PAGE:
I Was Homeless And Lived In My Car
I was Homless And Lived In My Car
This is a true story. My husband and I were homeless and lived in our car, a storage unit, and a tent for over two years. We were not homeless because we were alcoholics or drug users. We were the average young couple working hard, just trying to make it. Never did we think we could end up without a roof over our heads.
At the time, I was collecting worker's compensation due to a back injury. Six weeks after I hurt my back, my husband was involved in a serious car accident, which left him severely injured and unable to work. If only we had disability insurance, all would have been well. However, being young and carefree we laughed at the thought of buying something like disability insurance. Surely, that was for someone older with more responsibilities. Boy, would we ever live to regret that decision!
With worker's compensation being only 300.00 a week, it soon became clear that we could not pay for both of our vehicles and keep up with the other bills too. We quickly sold one vehicle, not making any kind of a profit, and still owing several thousand dollars in the end. Even after that, it was not possible to pay our rent and keep the vehicle we did have, which was a newer used SUV. Not wanting to lose the SUV, we decided to move out of our apartment, store our furniture, and live in our SUV. It was a gut wrenching decision at a time when the comfort of a home was much needed, but we simply had no choice.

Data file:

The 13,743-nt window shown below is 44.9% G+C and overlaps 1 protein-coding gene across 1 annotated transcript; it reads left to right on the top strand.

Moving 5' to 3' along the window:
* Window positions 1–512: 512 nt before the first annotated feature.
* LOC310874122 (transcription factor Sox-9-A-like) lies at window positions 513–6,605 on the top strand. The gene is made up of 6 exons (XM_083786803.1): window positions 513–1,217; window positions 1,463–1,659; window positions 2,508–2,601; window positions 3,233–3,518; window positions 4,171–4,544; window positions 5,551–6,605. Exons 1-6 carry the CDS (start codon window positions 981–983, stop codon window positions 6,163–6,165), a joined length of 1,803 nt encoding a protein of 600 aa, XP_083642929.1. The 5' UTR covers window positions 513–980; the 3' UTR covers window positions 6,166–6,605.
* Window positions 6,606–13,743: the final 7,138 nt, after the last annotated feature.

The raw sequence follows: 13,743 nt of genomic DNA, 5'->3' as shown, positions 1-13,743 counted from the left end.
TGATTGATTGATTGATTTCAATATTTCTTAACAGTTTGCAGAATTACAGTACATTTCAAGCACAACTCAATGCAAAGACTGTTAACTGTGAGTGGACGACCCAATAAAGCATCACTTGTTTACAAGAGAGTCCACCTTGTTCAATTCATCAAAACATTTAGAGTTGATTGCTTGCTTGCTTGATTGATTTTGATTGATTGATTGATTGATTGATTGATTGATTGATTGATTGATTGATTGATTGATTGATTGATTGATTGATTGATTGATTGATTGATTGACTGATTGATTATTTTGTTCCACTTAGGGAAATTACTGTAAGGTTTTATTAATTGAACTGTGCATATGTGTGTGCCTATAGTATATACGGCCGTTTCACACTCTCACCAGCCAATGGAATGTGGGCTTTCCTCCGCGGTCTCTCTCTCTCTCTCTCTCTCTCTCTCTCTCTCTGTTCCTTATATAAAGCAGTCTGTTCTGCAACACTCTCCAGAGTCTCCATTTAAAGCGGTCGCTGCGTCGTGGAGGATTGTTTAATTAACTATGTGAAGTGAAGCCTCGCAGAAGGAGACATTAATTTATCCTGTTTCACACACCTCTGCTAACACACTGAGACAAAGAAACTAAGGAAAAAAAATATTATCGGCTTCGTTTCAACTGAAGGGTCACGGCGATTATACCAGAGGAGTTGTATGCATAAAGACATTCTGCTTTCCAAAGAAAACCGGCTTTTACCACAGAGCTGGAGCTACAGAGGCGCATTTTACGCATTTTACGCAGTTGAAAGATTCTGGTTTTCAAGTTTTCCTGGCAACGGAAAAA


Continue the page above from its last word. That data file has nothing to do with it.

At the time, my back was so bad that I could not even stand up straight. I walked around hunched over in horrific pain. It turned out that I had two herniated disks in the lowest area of the spine. My husband was suffering from severe headaches due to neck and back injuries from the car accident. Even though the accident was not his fault we would have to wait for a settlement before there was even money to pay for medical bills. It was a complete and total nightmare situation. My mind reeled in disbelief. How did this happen? We were HOMELESS, through no fault of our own. I was brought up to believe that if you worked hard and kept your nose to the grind stone this could not happen, but it was happening, and it was happening to me.
With millions of people losing their homes every year, I know that many of those people will become homeless. Homeless through no fault of their own, just like me, but homeless just the same. The good thing is we had no children, just one faithful little dog. I cringe to think of the people who are homeless and have children. Living homeless could scar a child for life.